The track draws parallels between the 17th-century Salem witch trials in Massachusetts and the Philippine government’s handling of the pandemic (Editor’s note: the latter was heavily punitive and militarized). The duo raps, “Masokista ka pala / Tangina enjoy mo pala tong mga parusa?” (You’re a masochist after all / Fuck, you enjoy all this suffering?).
Lalamunan made it to HipHopDX Asia’s ‘20 Best Albums of 2021,’ where we wrote: “Of all the things that make Lalamunan Album of the Year-material, it’s the brutal honesty that compels critical assessment as much as it does engagement…The subjects of switchbitch’s fury, derision, and pain are obvious: from the Philippine government to film director/producer Quark Henares (rapper Ez Mil didn’t escape the line of fire, either). The duo’s delivery acclimates perfectly to each track’s emotional demands.”
Skusta Clee ft. Gloc-9 — “KARMA”
Filipino rappers Skusta Clee and Gloc-9 are stuck in a zombie apocalypse in “KARMA.” The music video has all the hallmarks of your typical zombie movie: hordes of zombies, a transformation, and even dance choreography. “KARMA” premiered on Halloween last year, and has amassed nearly 30 million views on YouTube since then.
sokodomo ft. Jay Park — “MM”
South Korea’s sokodomo and Jay Park’s “MM,” short for “MURDERMIND” is a classic psychological thriller, where the main character rushes to work and hallucinates images of murder after going into a drunken stupor. This is a consistent theme in the video, as bloody action scenes start filling the mind of the main character when he goes home from work drunk.
The violent visual was named one of HipHopDX Asia’s ’20 Best Music Videos of 2021’: “The music video for ‘MM’ plays with sokodomo’s artistic underpinnings with such polish that the result is a scrappy yet visually masterful music video. Packaged as a Netflix-esque thriller, the fantastical elements are shown in full view to match the song’s raw lyricism… It’s pure escapism, portrayed in a way that might hit too close to some of us, as the ending might suggest.”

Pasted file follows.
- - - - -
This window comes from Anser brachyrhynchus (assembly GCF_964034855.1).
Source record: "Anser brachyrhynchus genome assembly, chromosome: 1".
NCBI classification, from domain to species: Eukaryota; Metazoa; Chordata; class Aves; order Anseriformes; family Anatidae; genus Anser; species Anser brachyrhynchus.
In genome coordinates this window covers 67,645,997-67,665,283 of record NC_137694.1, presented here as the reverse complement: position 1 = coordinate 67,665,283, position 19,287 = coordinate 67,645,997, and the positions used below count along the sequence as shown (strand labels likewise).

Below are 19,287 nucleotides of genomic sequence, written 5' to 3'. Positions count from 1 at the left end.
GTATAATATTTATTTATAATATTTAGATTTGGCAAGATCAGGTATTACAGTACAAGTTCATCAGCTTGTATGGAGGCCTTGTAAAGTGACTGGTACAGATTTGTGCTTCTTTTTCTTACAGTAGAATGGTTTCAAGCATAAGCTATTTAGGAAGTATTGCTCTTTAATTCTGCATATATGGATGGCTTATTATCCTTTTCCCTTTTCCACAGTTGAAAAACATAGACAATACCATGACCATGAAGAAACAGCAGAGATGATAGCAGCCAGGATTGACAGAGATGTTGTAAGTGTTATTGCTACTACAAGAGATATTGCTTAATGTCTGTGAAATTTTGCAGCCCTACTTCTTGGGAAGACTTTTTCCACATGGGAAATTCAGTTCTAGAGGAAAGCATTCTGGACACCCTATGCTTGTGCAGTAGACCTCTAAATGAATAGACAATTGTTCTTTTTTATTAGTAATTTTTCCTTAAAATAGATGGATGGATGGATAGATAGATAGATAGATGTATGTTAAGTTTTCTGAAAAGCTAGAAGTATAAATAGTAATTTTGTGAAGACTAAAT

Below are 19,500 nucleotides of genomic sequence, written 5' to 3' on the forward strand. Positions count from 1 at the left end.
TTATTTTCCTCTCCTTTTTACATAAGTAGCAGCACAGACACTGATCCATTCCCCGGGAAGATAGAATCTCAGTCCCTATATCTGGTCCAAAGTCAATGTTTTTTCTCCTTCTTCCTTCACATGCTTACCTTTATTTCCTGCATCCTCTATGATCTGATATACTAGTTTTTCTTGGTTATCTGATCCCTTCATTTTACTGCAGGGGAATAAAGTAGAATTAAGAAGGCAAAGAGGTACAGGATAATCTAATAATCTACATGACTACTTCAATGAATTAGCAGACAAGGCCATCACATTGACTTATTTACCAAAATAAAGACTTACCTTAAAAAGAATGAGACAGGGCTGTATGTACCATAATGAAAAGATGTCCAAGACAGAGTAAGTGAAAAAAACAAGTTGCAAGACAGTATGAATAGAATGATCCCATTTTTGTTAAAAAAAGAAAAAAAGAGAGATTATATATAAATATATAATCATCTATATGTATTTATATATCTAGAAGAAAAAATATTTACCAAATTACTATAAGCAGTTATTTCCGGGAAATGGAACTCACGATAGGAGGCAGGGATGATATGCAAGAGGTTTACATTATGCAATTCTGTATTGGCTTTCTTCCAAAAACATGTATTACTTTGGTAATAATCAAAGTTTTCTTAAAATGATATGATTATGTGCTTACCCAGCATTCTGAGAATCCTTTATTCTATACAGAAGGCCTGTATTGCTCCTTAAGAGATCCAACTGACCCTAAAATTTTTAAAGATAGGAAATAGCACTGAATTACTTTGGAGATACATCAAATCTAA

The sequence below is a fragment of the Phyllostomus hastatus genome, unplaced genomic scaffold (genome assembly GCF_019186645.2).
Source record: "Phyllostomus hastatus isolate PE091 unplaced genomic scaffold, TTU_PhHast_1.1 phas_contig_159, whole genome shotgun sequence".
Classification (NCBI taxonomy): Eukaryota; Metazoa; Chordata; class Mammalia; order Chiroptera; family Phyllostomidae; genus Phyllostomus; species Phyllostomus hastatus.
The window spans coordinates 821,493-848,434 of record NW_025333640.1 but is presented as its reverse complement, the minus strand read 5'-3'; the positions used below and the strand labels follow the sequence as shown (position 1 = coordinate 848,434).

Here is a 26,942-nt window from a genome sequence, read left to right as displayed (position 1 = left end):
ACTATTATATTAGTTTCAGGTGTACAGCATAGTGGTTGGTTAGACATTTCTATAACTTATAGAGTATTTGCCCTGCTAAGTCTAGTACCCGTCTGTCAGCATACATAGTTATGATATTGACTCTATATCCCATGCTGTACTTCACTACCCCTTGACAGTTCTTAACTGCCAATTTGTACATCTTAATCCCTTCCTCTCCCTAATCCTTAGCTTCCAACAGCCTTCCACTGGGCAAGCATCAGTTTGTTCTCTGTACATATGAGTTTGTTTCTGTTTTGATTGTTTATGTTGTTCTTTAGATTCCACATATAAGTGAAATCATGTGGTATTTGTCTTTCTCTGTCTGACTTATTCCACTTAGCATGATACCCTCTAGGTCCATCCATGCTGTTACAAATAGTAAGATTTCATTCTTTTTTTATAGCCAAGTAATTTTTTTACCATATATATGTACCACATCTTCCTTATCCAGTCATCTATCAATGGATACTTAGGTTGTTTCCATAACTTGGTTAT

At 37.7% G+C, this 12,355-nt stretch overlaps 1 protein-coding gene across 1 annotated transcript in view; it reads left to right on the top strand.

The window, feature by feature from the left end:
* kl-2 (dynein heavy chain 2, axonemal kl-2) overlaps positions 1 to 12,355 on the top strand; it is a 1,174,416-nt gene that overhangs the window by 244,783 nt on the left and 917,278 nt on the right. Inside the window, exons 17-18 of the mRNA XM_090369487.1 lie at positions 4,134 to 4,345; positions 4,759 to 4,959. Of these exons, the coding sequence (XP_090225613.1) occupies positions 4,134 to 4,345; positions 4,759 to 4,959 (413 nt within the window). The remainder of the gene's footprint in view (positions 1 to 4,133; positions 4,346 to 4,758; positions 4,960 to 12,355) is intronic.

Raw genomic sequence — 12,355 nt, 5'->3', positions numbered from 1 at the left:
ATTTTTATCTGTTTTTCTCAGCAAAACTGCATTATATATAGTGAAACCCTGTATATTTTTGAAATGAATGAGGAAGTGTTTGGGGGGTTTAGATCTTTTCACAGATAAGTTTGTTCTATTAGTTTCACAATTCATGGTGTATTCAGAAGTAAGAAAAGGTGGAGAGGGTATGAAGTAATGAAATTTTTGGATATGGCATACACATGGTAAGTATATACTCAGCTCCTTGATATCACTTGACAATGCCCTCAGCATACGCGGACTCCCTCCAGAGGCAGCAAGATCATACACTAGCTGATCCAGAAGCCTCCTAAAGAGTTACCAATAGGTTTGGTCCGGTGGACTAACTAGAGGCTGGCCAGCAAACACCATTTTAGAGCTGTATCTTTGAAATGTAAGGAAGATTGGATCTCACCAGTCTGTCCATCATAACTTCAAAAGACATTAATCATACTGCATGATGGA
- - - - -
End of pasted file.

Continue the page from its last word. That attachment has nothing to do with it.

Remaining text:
Kmy Kmo, Luca Sickta — “Gong Nekara”
Malaysian rappers Kmy Kmo and Luca Sickta’s “Gong Nekara” can only be described as creepy. The music video’s intro is particularly ominous, with images of haunting red eyes from a supernatural being leading into the first verse. “Gong Nekara” is filled with imagery of typically eerie things: a blood moon, an unidentified multi-armed being, and dark forests. Goosebumps.
switchbitch — “Nightmare”
This list wouldn’t be complete without another switchbitch track; this time, the AHJU$$I-produced “Nightmare.” In a description of the haunting track, the rap duo writes in Filipino that under the seemingly unending COVID-19 lockdown, it’s like we’re having nightmares while awake.
They also referenced the Philippine government, saying, “Mas naging lantaran ang katotohanang lahat tayo ay pinapatay ng estado: hindi lang sa pandarahas at pagpatay ng AFP at PNP, pati na sa kawalan ng ayuda, pagtaas ng mga bilihin, at matinding kapabayaan sa pandemya.” (It’s become more openly clear that we are being killed by the state: not just of the violence and murder committed by the Armed Forces of the Philippines and the Philippine National Police, but also the loss of government subsidies, the rising prices of goods, and the overall apathy [from the government] surrounding the pandemic.)
Header image: Artist photos courtesy of Jackson Wang, JRLDM, ZICO, Skusta Clee, BIBI, and VannDa via YouTube